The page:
Researcher’s Notebook: The Dying Philosopher and Me

Portrait of Richard Rorty (n.d.). Attribution: ‘Richard Rorty from Philosophers, a gallery exhibition by Steve Pyke, 2011. Photo published in The Guardian, ‘Philosophers by Steve Pyke, Friday, September 2, 2011.

Have you ever read something for a specific research purpose, in the routine of study, which suddenly carved you up and reordered your entire being? That happened to me around December 2007. I remember the evening vividly, because my reading was interrupted a few times by my walk to and from the laundry room, as though it were calculated to give me ten minutes of gloomy quiet to absorb it all. I disagreed profoundly, but the way it teased my core beliefs was compelling. And, over time, I came under the spell of the American philosopher Richard Rorty.

I found out much later that he had died from pancreatic cancer, aged 75, only a few months before my first encounter, just over ten years ago today – a trivial coincidence that I’ve dressed in significance. I was unaccountably sad at the thought of that particular brain turning cold. Shortly before his death he wrote an essay about his diagnosis and disease (‘The Fire of Life’), in which he admitted that ‘neither the philosophy I had written nor that which I had read seemed to have any particular bearing on my situation’. These words gave me pause, as I had been deeply affected by his philosophical writings on life and death. This last characteristic shrug of indifference toward his own thought left me unsettled – he had given me some comfort, at least. Continue reading

Absent Voices #3: Words from the Soul: Private Letters between John Locke and Damaris Masham

Portrait of John Locke, by Sir Godfrey Kneller. Oil on canvas. 76×64 cm. Britain, 1697. Source of Entry: Collection of Sir Robert Walpole, Houghton Hall, 1779. Attribution: Sir Godfrey Kneller [Public domain], via Wikimedia Commons.
It’s not often, as a Gender Studies researcher studying the history of philosophy, that I find myself wanting to hear more from one of the famous-dead-white-men that make up the bulk of the field. You might be especially surprised to hear that, after working my way through An Essay Concerning Human Understanding from start to finish, I wanted to hear more from John Locke. When my PhD project is on early modern women philosophers, women whose philosophical voices are still too often absent from the classroom, why would I want to read missing texts from one of the great canonical English philosophers, a man whose writings we possess in abundance?

It’s like this. One of the women I’m studying is Damaris Masham (1658/9-1708), a philosopher whose thought is largely known to us through her two published treatises. But they weren’t all she wrote. Masham was an extremely close friend of Locke’s – they met when she was twenty-two, twenty-three, when he was already an established philosopher of nearly fifty. They quickly struck up an exchange of letters which lasted for several years. The only reason the epistolary flow between them stopped was that he actually moved into the house Masham shared with her husband and lived there until his death. They were close enough that snide comments were made at the time about the “seraglio” at the Masham household, and speculation has been made since about the extent to which their intense friendship bordered on a romantic connection. Continue reading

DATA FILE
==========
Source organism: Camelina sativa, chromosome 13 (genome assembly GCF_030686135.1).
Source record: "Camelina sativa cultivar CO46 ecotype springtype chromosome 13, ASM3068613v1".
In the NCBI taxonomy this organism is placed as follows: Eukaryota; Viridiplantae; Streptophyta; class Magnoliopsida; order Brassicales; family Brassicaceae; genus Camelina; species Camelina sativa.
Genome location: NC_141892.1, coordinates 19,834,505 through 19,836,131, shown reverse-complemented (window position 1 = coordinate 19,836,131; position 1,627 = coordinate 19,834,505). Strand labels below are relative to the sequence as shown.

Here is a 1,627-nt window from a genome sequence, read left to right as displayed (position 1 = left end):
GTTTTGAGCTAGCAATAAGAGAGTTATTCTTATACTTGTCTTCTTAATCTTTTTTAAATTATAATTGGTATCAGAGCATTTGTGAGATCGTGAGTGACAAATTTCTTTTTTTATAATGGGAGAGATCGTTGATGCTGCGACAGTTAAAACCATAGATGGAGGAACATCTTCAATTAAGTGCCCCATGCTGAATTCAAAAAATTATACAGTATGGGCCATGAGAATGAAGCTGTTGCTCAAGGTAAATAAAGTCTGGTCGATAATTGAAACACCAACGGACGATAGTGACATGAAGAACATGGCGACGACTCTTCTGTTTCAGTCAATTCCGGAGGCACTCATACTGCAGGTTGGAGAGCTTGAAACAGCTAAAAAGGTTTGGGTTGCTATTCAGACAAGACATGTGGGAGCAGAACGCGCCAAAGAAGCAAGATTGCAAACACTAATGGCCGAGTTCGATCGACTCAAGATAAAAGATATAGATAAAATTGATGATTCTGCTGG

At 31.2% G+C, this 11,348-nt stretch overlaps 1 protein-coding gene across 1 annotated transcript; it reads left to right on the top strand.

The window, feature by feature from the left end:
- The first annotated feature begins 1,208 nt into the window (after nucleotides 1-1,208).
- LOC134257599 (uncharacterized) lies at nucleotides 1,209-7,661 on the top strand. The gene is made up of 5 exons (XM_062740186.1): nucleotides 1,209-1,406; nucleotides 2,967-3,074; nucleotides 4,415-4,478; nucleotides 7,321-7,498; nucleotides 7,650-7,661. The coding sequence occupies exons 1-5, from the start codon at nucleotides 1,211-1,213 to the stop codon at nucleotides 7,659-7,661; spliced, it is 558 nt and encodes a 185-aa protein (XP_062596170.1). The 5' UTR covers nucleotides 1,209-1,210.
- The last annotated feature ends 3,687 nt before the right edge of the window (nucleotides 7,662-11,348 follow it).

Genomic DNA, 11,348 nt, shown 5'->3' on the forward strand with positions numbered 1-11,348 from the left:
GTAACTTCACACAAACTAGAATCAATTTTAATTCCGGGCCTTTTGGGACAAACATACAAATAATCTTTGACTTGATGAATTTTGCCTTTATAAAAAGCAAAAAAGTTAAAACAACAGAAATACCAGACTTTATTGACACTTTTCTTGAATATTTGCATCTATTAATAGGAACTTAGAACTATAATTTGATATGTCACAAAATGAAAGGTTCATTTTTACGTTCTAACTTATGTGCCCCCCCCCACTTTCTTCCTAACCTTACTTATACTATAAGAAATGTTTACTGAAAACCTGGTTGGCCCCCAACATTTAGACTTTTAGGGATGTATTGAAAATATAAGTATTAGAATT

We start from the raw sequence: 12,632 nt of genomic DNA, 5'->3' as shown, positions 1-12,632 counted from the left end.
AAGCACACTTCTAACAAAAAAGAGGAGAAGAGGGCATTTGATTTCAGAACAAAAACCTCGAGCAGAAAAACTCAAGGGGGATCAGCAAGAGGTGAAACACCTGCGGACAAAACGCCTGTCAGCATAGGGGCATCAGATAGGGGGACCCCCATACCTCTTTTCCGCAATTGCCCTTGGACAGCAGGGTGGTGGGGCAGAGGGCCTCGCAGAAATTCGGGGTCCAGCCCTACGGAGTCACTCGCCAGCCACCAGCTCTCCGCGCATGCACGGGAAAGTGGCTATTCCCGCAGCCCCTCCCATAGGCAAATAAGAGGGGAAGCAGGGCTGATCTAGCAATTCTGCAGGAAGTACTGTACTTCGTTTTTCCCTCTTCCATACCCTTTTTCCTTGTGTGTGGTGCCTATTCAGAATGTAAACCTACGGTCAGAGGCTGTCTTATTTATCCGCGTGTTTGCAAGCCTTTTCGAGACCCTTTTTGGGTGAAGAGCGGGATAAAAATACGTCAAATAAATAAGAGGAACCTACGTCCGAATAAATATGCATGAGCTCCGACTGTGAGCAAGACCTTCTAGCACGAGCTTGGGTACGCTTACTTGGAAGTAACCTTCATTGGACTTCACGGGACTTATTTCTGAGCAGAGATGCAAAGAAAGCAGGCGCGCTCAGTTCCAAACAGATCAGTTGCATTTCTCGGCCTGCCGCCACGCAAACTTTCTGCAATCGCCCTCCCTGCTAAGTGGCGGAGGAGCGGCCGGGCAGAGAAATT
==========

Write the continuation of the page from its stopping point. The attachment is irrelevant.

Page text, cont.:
Absent Voices #1 (Feature Piece): Adversity, Spontaneity, and the Forgotten Song of the Nightingale in our Urban Experience

An Uber has been sent to your location. But has anyone actually sent it? Is it not acting rather on its own instructions? Sure, certain transport purists claim that Uber drivers do not know where they are going, that they blindly follow route guidance. Others, Uber’s faithful customers, say they don’t mind being taken down dead ends or across the odd playing field on their way home. Some, sent home by friends having disgraced themselves on a night out, are too drunk to notice. 

In any case, the Uber journey invariably begins with the U-turn. For when you press ‘Request Uber’ on your smartphone application, somewhere, minutes away—urban distance is now measured in minutes, not miles—an Uber is obliged to halt in the street, perform a U-turn, and head your way.

What is so unusual about that? The U-turning Uber is fast becoming an urban commonplace in London, rivalling the black cab cruising down an empty bus lane while you sit motionless in traffic, or the ranks of chip shops along the high street promising a final refuge for your Saturday night. Take a walk through Shoreditch this weekend and you will see streets thick with U-turning Ubers, cavorting and convulsing in the thoroughfare like ecstatic devotees.

Still, there is something rather odd about all this. Dangerous, ungainly, and impromptu, the U-turn is everything that the Uber website promises the service is not. In the moment of the U-turn, all that slickness goes out the window. How could this seamless system of ‘Tap and Ride’ ever permit such an aberration? We expect a sublime service: to be surprised by the driver—his engine almost silent—rolling up from nowhere (or rather, falling off a virtual map and appearing in the real) like on the forecourt of a posh hotel.

Continue reading